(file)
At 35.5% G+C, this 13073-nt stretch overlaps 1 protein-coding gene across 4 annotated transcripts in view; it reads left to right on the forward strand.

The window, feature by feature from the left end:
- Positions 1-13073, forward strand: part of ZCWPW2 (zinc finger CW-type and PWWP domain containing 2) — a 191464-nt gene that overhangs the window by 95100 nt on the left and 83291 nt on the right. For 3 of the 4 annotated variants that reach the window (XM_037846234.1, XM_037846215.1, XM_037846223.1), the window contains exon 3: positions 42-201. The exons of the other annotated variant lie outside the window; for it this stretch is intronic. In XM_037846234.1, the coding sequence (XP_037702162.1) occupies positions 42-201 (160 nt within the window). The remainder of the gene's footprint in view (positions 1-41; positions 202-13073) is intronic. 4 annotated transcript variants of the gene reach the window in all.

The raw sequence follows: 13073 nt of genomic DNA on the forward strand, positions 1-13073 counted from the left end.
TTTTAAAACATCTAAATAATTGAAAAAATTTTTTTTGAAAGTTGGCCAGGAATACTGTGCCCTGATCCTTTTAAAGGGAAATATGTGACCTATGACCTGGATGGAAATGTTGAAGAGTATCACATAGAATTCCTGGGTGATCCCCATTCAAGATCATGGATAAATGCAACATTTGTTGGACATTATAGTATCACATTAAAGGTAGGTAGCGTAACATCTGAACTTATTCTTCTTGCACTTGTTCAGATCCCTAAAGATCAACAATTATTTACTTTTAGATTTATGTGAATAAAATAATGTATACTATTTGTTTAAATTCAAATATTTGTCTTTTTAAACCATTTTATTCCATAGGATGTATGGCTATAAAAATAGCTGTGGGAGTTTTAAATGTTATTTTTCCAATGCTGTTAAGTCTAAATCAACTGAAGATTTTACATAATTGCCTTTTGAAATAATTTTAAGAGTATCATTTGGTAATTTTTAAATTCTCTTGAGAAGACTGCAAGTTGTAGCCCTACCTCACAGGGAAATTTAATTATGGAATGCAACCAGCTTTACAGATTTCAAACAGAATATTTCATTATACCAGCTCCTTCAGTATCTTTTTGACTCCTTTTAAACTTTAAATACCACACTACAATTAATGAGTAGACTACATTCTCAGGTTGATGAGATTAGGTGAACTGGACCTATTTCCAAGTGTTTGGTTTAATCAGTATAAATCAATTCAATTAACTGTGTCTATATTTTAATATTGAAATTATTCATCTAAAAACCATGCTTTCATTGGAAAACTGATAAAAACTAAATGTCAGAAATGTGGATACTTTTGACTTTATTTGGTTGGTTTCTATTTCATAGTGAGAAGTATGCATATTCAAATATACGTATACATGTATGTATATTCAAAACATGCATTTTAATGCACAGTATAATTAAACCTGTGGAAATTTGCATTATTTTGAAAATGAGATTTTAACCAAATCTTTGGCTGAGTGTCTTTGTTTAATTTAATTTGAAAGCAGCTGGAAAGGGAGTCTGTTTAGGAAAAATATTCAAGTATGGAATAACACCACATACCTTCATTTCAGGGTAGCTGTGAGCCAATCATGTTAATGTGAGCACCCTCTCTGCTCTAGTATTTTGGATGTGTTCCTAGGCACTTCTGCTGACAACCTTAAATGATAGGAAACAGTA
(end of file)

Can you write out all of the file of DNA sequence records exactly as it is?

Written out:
At 35.5% G+C, this 13073-nt stretch overlaps 1 protein-coding gene across 4 annotated transcripts in view; it reads left to right on the forward strand.

The window, feature by feature from the left end:
- Positions 1-13073, forward strand: part of ZCWPW2 (zinc finger CW-type and PWWP domain containing 2) — a 191464-nt gene that overhangs the window by 95100 nt on the left and 83291 nt on the right. For 3 of the 4 annotated variants that reach the window (XM_037846234.1, XM_037846215.1, XM_037846223.1), the window contains exon 3: positions 42-201. The exons of the other annotated variant lie outside the window; for it this stretch is intronic. In XM_037846234.1, the coding sequence (XP_037702162.1) occupies positions 42-201 (160 nt within the window). The remainder of the gene's footprint in view (positions 1-41; positions 202-13073) is intronic. 4 annotated transcript variants of the gene reach the window in all.

The raw sequence follows: 13073 nt of genomic DNA on the forward strand, positions 1-13073 counted from the left end.
TTTTAAAACATCTAAATAATTGAAAAAATTTTTTTTGAAAGTTGGCCAGGAATACTGTGCCCTGATCCTTTTAAAGGGAAATATGTGACCTATGACCTGGATGGAAATGTTGAAGAGTATCACATAGAATTCCTGGGTGATCCCCATTCAAGATCATGGATAAATGCAACATTTGTTGGACATTATAGTATCACATTAAAGGTAGGTAGCGTAACATCTGAACTTATTCTTCTTGCACTTGTTCAGATCCCTAAAGATCAACAATTATTTACTTTTAGATTTATGTGAATAAAATAATGTATACTATTTGTTTAAATTCAAATATTTGTCTTTTTAAACCATTTTATTCCATAGGATGTATGGCTATAAAAATAGCTGTGGGAGTTTTAAATGTTATTTTTCCAATGCTGTTAAGTCTAAATCAACTGAAGATTTTACATAATTGCCTTTTGAAATAATTTTAAGAGTATCATTTGGTAATTTTTAAATTCTCTTGAGAAGACTGCAAGTTGTAGCCCTACCTCACAGGGAAATTTAATTATGGAATGCAACCAGCTTTACAGATTTCAAACAGAATATTTCATTATACCAGCTCCTTCAGTATCTTTTTGACTCCTTTTAAACTTTAAATACCACACTACAATTAATGAGTAGACTACATTCTCAGGTTGATGAGATTAGGTGAACTGGACCTATTTCCAAGTGTTTGGTTTAATCAGTATAAATCAATTCAATTAACTGTGTCTATATTTTAATATTGAAATTATTCATCTAAAAACCATGCTTTCATTGGAAAACTGATAAAAACTAAATGTCAGAAATGTGGATACTTTTGACTTTATTTGGTTGGTTTCTATTTCATAGTGAGAAGTATGCATATTCAAATATACGTATACATGTATGTATATTCAAAACATGCATTTTAATGCACAGTATAATTAAACCTGTGGAAATTTGCATTATTTTGAAAATGAGATTTTAACCAAATCTTTGGCTGAGTGTCTTTGTTTAATTTAATTTGAAAGCAGCTGGAAAGGGAGTCTGTTTAGGAAAAATATTCAAGTATGGAATAACACCACATACCTTCATTTCAGGGTAGCTGTGAGCCAATCATGTTAATGTGAGCACCCTCTCTGCTCTAGTATTTTGGATGTGTTCCTAGGCACTTCTGCTGACAACCTTAAATGATAGGAAACAGTA